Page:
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Return to the wild in Canada


Feel like you need a break from the day to day? Need a place to chill-out, get the kids away from screens and back to nature? Algonquin Park is the place to be in any season. 

This untouched wilderness of more than 8000 square kilometres in Ontario’s south-east is stunning and packed with wildlife including moose, loons (a little like a duck) and beavers. 

In Autumn, expect to see the remarkable reds and oranges of the maple and oak tree leaves. They peak in beauty from mid-September to mid-October. The best way to admire the trees is to take a long walk. Interactive walking trails such as Barron Canyon, Beaver Pond, Whiskey Rapids and Spruce Bog boardwalk have a trail guide book to help you on your way.

In the Spring the wildflowers begin to bloom and the trout are plentiful. Spring does arrive late to Canada – there is often still ice to be found atop the lakes until early May. Try hiking the Old Railway Trail, and keep an eye out for the birds.

Canada’s long warm summers are ideal for swimming or canoeing the crystal lakes. If you really want to get away from it all, try canoe camping in the backcountry. Lake of Two Rivers Picnic Ground and Beach, East Beach and Canisbay Lake have pristine beaches and well-kept campgrounds and picnic areas. 

In winter, of course, you can ski. A huge ski trail system offers some of the best cross-country skiing in Ontario. Venture out on the three packed and groomed routes, or onto the Minnesing Wilderness Ski trail for something a little more untamed. 

No trip to Canada in winter would be complete without a dog sled ride. Dozens of commercial operators offer sled experiences on trails through the park. Try ice-skating on a frozen lake, fat biking or wander into the nearest town to watch an ice-hockey match.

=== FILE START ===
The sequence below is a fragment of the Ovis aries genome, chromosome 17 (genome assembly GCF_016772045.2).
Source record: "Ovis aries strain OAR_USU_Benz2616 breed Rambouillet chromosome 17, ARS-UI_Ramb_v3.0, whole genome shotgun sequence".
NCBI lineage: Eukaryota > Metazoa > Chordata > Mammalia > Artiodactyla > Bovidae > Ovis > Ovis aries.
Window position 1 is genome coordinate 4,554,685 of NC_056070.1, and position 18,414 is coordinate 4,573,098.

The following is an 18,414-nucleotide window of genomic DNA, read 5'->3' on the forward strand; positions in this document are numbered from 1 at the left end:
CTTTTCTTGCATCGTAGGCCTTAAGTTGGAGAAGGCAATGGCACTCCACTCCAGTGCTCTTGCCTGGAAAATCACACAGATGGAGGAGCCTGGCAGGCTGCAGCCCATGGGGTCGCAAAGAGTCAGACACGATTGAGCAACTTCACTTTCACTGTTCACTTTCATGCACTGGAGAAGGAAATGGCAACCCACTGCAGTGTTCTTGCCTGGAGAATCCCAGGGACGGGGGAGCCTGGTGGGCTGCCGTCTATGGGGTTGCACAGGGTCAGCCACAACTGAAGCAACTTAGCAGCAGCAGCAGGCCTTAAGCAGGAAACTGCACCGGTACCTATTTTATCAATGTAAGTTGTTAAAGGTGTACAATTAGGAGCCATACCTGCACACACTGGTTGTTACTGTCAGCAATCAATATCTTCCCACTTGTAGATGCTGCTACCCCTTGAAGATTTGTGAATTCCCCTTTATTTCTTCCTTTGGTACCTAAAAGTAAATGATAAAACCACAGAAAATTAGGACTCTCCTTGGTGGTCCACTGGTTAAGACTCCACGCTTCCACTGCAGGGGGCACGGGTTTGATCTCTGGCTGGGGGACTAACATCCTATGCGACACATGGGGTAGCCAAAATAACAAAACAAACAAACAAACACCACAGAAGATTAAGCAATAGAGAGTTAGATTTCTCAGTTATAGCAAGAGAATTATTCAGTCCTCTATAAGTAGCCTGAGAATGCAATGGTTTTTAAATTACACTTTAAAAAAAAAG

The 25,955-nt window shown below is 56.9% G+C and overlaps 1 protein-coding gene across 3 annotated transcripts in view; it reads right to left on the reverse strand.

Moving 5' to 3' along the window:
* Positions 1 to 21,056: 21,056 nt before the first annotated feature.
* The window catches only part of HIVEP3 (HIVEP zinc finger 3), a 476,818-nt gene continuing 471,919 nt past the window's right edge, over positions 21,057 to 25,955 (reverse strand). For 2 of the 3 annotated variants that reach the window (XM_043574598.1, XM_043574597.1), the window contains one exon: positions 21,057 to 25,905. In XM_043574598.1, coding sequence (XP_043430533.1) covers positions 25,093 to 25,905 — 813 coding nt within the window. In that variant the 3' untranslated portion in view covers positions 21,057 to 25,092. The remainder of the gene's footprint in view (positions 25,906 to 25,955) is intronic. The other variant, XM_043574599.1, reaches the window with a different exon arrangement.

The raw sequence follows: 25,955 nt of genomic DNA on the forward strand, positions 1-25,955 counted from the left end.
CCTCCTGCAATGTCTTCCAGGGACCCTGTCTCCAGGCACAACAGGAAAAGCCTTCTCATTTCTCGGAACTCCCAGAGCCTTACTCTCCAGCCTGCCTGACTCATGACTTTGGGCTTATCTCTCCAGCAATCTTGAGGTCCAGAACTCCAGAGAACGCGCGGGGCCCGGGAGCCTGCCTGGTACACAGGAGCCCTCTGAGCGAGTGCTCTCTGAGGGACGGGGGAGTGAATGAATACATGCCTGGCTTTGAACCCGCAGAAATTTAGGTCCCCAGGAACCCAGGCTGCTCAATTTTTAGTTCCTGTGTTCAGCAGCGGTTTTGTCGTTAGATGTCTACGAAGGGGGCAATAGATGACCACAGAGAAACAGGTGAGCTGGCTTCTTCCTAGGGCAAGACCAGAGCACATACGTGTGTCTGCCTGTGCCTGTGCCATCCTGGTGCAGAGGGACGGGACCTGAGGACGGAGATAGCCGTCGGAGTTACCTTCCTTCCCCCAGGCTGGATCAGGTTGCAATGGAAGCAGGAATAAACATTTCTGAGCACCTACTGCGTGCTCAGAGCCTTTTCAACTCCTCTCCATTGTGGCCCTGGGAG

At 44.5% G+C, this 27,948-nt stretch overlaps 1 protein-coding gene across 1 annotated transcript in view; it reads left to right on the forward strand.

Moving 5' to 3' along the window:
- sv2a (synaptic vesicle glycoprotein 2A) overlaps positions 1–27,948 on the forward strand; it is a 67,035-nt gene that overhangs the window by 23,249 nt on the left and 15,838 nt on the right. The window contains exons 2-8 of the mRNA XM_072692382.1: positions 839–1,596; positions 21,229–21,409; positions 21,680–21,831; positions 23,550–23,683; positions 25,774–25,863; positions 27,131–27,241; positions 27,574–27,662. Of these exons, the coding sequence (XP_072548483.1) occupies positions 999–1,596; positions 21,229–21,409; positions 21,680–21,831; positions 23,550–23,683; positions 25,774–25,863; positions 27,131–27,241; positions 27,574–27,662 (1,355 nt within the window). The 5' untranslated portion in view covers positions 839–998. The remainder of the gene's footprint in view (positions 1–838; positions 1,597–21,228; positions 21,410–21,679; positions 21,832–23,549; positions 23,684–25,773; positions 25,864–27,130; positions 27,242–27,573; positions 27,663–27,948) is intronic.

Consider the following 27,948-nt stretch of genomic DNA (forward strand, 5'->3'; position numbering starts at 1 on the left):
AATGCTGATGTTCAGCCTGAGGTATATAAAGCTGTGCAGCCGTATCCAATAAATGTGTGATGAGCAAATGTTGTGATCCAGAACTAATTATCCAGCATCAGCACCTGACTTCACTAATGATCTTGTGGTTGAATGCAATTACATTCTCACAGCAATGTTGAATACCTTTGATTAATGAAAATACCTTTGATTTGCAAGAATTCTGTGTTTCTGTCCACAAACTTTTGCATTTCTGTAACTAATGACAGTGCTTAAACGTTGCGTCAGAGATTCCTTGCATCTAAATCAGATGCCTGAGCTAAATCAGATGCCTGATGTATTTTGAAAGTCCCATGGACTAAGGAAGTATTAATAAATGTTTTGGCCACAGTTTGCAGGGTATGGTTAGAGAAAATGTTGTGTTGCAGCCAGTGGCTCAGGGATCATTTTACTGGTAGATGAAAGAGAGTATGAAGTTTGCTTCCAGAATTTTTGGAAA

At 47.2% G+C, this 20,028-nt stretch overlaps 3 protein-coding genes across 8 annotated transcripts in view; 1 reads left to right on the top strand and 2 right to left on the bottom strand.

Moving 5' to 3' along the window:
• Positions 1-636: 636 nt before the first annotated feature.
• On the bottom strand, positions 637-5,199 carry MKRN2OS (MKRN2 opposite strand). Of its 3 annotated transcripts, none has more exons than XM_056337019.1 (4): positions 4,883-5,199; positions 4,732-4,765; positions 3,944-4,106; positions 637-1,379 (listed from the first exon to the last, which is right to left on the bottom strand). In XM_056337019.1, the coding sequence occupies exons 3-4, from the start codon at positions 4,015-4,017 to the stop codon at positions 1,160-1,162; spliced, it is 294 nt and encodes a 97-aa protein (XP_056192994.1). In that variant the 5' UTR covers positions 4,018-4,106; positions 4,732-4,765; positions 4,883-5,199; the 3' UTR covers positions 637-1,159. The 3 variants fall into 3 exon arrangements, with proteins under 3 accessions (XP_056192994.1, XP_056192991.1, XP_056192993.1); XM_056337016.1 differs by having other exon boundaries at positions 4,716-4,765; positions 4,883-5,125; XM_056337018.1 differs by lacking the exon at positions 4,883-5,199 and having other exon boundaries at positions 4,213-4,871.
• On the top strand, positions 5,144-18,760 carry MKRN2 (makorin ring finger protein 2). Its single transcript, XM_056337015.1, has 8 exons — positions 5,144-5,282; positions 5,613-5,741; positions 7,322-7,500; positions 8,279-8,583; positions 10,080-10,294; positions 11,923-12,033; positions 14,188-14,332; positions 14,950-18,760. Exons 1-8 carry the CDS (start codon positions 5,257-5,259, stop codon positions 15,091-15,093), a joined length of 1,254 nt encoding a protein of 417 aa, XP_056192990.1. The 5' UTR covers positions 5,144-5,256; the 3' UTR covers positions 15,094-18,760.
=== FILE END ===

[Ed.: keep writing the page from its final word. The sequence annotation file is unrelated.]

Although there are no ranger cabins open in winter, you can camp year-round at the designated Mew Lakes site. A nearby winter comfort station has showers, laundry facilities and toilets. Firewood is also available for purchase. Backcountry camping is still an option if you’re confident, but access is only available by ski or snow shoe. 

Fore more information check out Algonquin Provincial Park’s informative website here.

Some food for thought before venturing into Algonquin:

1. Camping –

Camping is the ideal way to immerse yourself in the fresh air of the park. Whether you choose to venture into the backcountry along the three backpacking trails and countless canoe routes, or settle into one of the yurts, ranger cabins, lodges, caravan spots or developed campgrounds (kitted out with full facilities and beaches), you won’t regret opting for a room with a view. On long weekends in July and August, well-loved routes and grounds can get crowded, so consider reserving a place in advance.

2. Wildlife –

Beautiful flora and fauna are part and parcel of journeying in a location like Algonquin. The park is famous for moose, loons and bears. Master safety skills before you go and read up on Algonquin Park’s bear tips, which inform you how to set up your camp properly and how to behave should you encounter one of the furry residents. For starters, keep food out of reach and campsites clean.

3. Visitor Centre –

Open all year, this handy centre has all the information you need about the park, as well as historical exhibits and theatrical displays telling the story of the region. At the nearby Algonquin Logging Museum, a straightforward 1.5 kilometre trail simple enough for little legs eases you past steam-powered machinery telling the story of Algonquin from early timber days to modern forestry.

4. Permits –

Permits are required to access certain parts of the park and partake in certain activities all year-round, especially in winter. Definitely check up on regulations before you go, then purchase a permit from one of the onsite offices. Some developed campgrounds like Rock Lake have offices right nearby.

5. Access –

You can access the park from 29 different entries, many along Highway 60. The West and East Gates are good access points if you are looking for facilities, permits or more information about each end of the park. The website is very comprehensive, so learn more about access there. 

Getting there: Air Canada flies from Sydney and Brisbane to Ottawa via Vancouver. Connecting flights can be booked from Melbourne, Adelaide, Perth and Cairns on Virgin Australia. 

Staying there: The Algonquin Park website has a full list of camp grounds, yurts and ranger cabins available for hire. 

Playing there: The Sunday Lake Dog Sled Trail offers kilometres of mushing through mixed and hardwood forest habitats in Algonquin Park . 

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